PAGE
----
In Memory of Tammy

Tammy’s sister shares…

I was Tammy’s labor coach and arrived at the hospital just after she had her epidural. She said she had never felt pain like that prior to labor pains. Tammy never liked hospitals and asked how soon she could come home. I told her probably a couple of days. She asked me something else but to this day I can’t remember. I have blocked it out. Tammy was tired because she had been up all night so I encouraged her to rest. I was going to wait with my Mom in the reception room until she felt she was ready to deliver and then I reassured her I would come back to her. Those were my last words to my little sister….my only sibling.

I went to the reception room and waited with my Mom. It was about 11:20 and the Price is Right was on the tv. All of a sudden, doctors and nurses were racing up the hallway followed about 5 minutes more by more hospital staff. I decided to go to Tammy’s room and check in on her. Walking up the hall, I remember thinking I was being silly and I would walk into her room and she would be lying there. I entered the room as if in slow motion and she wasn’t there. In a daze, I returned to the waiting room. Mom was sleeping in a chair and I didn’t want to wake her especially if it was nothing. I sat there for a minute and then decided to go to the nurses station. I asked the nurse where my sister was and she told me in a firm voice to wait with my Mom. I awoke Mom when I arrived back and we both started to panic. We waited a few minutes (felt like hours) and went to the nurses station again. This time, a large group of hospital staff had gathered outside the delivery surgical room, included the hospital pastor. The nurse at the station was more insistent we return to the waiting room.

Tammy was sleeping when she told her husband that she was about to vomit. With that, she began to seize and her vital signs were failing. She was raced into the O.R. and her daughters were delivered via c-section. We knew that Eva had passed away a few months prior to that day but Tammy had to carry her to term. Marina delivered without vitals but was revived and placed on support. Because she went without oxygen for a bit of time, doctors began to lower her core temperature in case she suffered a brain injury. They said it may help if there was damage. Doctors worked on Tammy for hours. She had to have a hysterectomy. She lost so much blood and had 3 cardiac arrests before doctors could move her to the ICU.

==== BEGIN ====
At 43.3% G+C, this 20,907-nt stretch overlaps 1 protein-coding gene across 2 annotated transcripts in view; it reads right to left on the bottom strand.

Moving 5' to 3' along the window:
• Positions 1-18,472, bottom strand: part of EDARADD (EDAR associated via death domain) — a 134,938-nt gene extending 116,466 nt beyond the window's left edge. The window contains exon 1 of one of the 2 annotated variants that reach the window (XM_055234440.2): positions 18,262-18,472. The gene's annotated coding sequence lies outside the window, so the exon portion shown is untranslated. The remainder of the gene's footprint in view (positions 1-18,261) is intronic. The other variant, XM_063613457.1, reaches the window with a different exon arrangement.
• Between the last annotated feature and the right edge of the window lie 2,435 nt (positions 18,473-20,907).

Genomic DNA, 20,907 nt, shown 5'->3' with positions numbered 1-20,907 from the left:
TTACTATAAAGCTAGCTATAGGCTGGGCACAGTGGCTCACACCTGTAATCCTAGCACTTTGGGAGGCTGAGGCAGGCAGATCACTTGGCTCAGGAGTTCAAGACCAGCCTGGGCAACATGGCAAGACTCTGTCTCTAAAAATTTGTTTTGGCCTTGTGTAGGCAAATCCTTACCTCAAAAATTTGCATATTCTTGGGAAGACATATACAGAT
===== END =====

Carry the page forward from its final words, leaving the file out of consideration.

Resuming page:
My Mom and her husband got to visit Tammy for a short time. I was to go into the ICU next and was waiting for the call from the nurses station saying I could go in. When no call came, I called the nursing station and they said she had taken a turn for the worst. Tammy suffered another cardiac arrest and doctors worked on her for a long time but this time, she could not recover.

I remember hearing my Mother’s cry down the hall and I just knew she was gone. I remembered hearing this sound that I could not recognize and then realized it was me…crying.

Marina was transferred to a children’s hospital and placed in the neonatal ICU. She spent almost a month there before she could come home. At the age of 6 months, Marina was diagnosed with Cerebral Palsy. She showed such determination even at a young age and overcame many obstacles. Even though we were told she may never walk, she showed them different (with the help of braces on her legs). Marina has difficulty with her speech but has amazing cognitive abilities. She even speaks two languages.

Tammy was an amazing woman. She was extremely hard working but always had time for loved ones, family and friends. Tammy was a bit mischievous and enjoyed making others laugh. She loved to dance, plan gatherings for any occasion and looked so forward to being a mother. She never got to hold Marina or tell her daughter how much she loved her.

A golf tournament in Tammy’s memory was held and money was raised for the AFE Foundation. I have continued to travel and attend as many events as I can to honor my sister and the many families affected by AFE.